Food: 8/10
Service: 7/10
Value: 7.5/10
Will I return? Yes although, I wouldn't wait for a table.

180 Flinders Lane
Melbourne VIC 3000
(03) 9650 8688

Sun to Thurs 11am - 11pm
Fri & Sat 11am - midnight

Supernormal on Urbanspoon

Sunday, July 27, 2014

Scarvelli Cafe and Merchants Guild

There are some things that are harder to attain when you live in suburbia - an essential one being a dependable source of good coffee and breakfast fare. Sometimes scrounging around in the kitchen and fridge for something that passes for breakfast wins over the thought of driving 40 minutes through traffic for an inner city cafe so Scarvelli Cafe changes all that now. Scarvelli Cafe sits in a row of shops along Whitehorse road and the vibrant and striking graffiti along the side of the cafe signals that it's time to start finding parking.

Our first visit was prompted by Mr A's parents return from Europe and we were after somewhere relatively close. It was a miserable, drizzly day so we quickly sought refuge in the warm and cosy cafe, already filled with plenty of regulars and locals, and were seated after a few minutes wait. A round of coffees which were immensely enjoyed, made with Industry Bean's Winter blend which made for rich, strong coffees.

A flat white and a piccolo latte ($3.80 each)

The smoked salmon eggs benedict came laden with carbs with a combination of a crisp potato rosti and toasted sourdough; but this was highly welcomed by Mr A and his mum as they were ravenous. While the smoked salmon with the poached eggs are a reliable and tasty combination, the addition of the grilled asparagus and piquant dill hollandaise completed the dish.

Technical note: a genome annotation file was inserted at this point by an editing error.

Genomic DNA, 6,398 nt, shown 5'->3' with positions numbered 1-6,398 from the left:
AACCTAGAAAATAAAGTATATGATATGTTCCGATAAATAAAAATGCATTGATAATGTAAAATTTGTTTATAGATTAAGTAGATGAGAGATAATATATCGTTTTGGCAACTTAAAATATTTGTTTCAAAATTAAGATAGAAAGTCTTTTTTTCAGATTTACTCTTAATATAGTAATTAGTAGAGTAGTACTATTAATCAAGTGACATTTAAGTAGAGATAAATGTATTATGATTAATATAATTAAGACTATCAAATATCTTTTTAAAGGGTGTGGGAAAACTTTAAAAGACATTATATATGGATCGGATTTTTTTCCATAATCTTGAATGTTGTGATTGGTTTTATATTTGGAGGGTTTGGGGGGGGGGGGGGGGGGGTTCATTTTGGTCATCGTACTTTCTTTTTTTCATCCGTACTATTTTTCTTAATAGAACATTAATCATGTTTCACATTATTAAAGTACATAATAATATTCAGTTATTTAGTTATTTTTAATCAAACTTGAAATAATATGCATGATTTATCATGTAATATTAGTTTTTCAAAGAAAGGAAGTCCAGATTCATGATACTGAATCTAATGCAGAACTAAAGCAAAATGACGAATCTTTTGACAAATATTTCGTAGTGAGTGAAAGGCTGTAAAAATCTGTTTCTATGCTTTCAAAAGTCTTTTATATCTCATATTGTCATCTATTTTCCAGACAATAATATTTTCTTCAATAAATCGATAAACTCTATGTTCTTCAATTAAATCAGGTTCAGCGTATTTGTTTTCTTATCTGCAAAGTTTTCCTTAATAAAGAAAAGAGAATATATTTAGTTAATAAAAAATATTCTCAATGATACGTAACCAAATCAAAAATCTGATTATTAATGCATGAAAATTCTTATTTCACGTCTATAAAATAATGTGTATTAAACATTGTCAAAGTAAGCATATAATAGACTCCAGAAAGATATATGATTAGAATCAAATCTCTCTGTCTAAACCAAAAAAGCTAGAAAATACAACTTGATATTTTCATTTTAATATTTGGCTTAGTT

Smoked salmon benedict ($18.50)

An impressive set of dukkah crumbed eggs sitting on a mound of sautéed spinach and a silky cauliflower puree demonstrates how Scarvelli don't do boring. Cutting through the spiced exterior, the eggs resist for a moment before spilling the yolk into the silky cauliflower puree; with nice acidic bursts of flavour provided by the pomegranate seeds to lift from the subtle flavours. The only thing missing would be a slice of toast to make it feel more substantial and I would recommended ordering it as an extra if your appetite is larger.

Dukkah eggs ($17.50)

A medley of mushrooms sautéed and infused with a thyme and garlic butter with hints of saltiness from Persian feta was a simple and satisfying dish for Mr A's dad who prefers lighter meals at the start of the day.

Sautéed mushrooms with Persian feta and toast ($15.50)

Our visit to Scarvelli was such a delight that when I was invited back to try more dishes a few weeks later, I couldn't help myself as a few other dishes on the menu had caught my attention.

Disclaimer: On our second visit, we were invited to dine complimentary at Scarvelli Cafe courtesy of Get Glossy Edge. All thoughts and opinions are based purely on our experience at the time of visit.

Arriving earlier in the morning the second time around, we found that the cafe was quickly filling and opted to sit in the back room, which provided a slightly airier and brighter space. Our eyes were immediately drawn to the deer head dressed appropriately for winter.

Another pair of piccolo lattes made with single origin beans from Yirgacheffe; again, rich with lingering caramel notes.

Piccolo lattes ($3.80 each)

Designed for the Goodlife gym staff who are after a high protein meal, the eye fillet steak cooked to medium-rare was possibly an excessive choice at 10am in the morning, however Mr A took on the challenge and killed it. The steak could perhaps have done with a bit more of seasoning (easily rectified by the salt and pepper provided on the tables), but accompanied well by the smashed avocado and poached eggs.

The Goodlife - eye fillet with avocado, wilted spinach, poached eggs & sourdough toast ($18.50)

When it comes to breakfast, there's nothing more detestable than dry, overcooked eggs. With a French style omelette, the surface is just slightly wet and suitably underdone which definitely suits me better. At Scarvelli, it is topped with a scrumptious wood-smoked salmon, chives and a salt-flecked creme fraiche and the flavours were impeccable. While the omelette doesn't normally come with a slice of sourdough, I needed that dose of carbs to complement the omelette.